Flexible Patch Pipettes
Intracellular recordings provide the most fundamental information about electrical activity in neurons. These measurements are extremely delicate and very sensitive to mechanical disturbances, and therefore nearly impossible in active neural systems. The primary goal in this project is to provide the neuroscientists at Janelia with new devices that allow them to reliably measure intracellular electrical properties of active neural circuits with single-cell resolution. Images below show the performance of a novel device as compared to the standard patch electrode when subject to a mechanical impact.
Upper images show the flexible pipette (left), and conventional pipette (right). Below recordings show respective electrical signal observed during mechanical shock to the air-floated table of the experiment.
Harpoon Patch Pipettes
While glass pipettes provide exquisite sensitivity for intracellular and juxtacellular recordings, the mechancial size and rigidity of a large piece of glass tubing is in many experiments an undesirable but an accepted consequence of the technique for inserting the pipette to a controllable location. We are developing methods to decouple the fine properties of the glass electrode tip from the bulk of the glass tubing, while providing mechanical stiffness for the initial insertion to a neuron of interest, using the idea of a harpoon. Once a neuron has been located and a patch seal obtained, the glass tubing holder is withdrawn leaving the wire and electrode tip in place. The device and recording from rat hippocampus are shown below.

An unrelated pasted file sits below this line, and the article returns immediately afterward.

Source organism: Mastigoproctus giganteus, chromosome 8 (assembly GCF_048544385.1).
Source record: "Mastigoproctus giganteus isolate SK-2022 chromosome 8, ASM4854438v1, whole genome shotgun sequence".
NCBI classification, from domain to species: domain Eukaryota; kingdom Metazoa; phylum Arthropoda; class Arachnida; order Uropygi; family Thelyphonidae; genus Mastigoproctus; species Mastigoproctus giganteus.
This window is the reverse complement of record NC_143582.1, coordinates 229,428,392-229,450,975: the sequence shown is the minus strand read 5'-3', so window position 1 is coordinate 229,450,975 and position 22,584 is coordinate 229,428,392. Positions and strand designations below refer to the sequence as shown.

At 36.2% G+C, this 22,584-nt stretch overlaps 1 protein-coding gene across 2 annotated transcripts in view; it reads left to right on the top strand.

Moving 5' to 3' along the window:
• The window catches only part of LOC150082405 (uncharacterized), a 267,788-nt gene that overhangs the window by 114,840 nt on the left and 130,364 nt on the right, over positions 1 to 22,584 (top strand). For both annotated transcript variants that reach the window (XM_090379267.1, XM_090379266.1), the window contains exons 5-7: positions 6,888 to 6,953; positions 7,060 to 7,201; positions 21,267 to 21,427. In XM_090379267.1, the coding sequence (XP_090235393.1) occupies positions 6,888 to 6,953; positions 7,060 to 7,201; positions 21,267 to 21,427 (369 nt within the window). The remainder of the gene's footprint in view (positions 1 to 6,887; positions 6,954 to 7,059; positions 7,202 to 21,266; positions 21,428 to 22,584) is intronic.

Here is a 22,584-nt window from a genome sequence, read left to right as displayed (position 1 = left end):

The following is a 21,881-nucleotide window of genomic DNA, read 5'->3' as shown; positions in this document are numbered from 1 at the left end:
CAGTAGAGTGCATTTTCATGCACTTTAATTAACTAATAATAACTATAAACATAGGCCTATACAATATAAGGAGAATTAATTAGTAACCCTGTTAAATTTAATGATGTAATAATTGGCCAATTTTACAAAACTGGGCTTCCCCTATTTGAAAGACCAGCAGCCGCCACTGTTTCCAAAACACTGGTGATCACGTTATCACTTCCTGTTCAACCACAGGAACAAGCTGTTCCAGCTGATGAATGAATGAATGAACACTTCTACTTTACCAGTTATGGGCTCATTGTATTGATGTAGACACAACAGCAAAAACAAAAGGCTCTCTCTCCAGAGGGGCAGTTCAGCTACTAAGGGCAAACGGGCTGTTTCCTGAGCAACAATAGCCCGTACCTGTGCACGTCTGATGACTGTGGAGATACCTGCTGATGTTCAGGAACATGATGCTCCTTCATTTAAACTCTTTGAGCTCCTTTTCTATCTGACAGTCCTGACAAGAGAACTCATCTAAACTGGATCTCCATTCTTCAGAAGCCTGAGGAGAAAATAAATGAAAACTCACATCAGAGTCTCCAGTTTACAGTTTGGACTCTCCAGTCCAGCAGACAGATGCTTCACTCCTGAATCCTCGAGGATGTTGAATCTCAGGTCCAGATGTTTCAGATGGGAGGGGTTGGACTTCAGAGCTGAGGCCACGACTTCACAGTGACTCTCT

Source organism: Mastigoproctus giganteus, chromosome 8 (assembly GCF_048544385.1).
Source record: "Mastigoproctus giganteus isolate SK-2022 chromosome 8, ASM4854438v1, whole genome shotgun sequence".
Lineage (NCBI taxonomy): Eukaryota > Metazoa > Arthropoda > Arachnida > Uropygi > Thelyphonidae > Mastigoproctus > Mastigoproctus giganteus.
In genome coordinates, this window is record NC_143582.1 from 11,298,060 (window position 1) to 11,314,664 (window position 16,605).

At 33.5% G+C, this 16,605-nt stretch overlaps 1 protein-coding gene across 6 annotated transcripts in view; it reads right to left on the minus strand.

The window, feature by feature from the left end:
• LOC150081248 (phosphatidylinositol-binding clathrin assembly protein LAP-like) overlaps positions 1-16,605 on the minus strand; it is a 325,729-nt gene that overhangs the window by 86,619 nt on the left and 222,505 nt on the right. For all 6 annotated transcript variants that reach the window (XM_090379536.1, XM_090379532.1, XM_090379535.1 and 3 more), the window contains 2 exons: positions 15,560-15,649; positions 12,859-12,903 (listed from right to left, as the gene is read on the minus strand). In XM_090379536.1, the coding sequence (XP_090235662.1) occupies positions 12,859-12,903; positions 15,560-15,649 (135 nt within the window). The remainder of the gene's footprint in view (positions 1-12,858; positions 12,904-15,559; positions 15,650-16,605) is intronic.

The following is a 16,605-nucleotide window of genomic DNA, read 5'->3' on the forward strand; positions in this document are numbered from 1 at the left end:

Upper image shows a pipette tip decoupling from its glass shank. Lower trace is an intracellular recording from rat hippocampus obtained with a free-floating patch electrode.
Flexible Extracellular Electrodes for Patch Pipettes
It is often of interest to determine the extracellular field of a patched neuron in order to correlate the local field with spiking activity. We developed a lithographic technique to form three-site flecible electrodes mounted onto a standard patch pipette. This tri-electrode patch pipette is shown below, which provided the intracellular and extracellular recordings displayed, and is currently being used to develop 'ground truth'-based spike sorting.
Extracellular tri-electrode patch pipette, with extracellular (black, green red traces) and intracellular (blue trace) recordings for a neuron in rat hippocampus.
We continually look at opportunities to utilize modern advances in semiconductor fabrication, optoelectronics, and microdevice development (shown below) to advance the field of experimental electrophysiology at Janelia. We believe that in miniaturizing present neural recording systems, by integration of novel micro-devices into assembled systems, new opportunities will arise in obtaining fundamental intracellular information from active neural systems with single-cell resolution.
Photocell die (left image), VCSEL laser die (center), and possible autonomous device for wireless patch recording (right).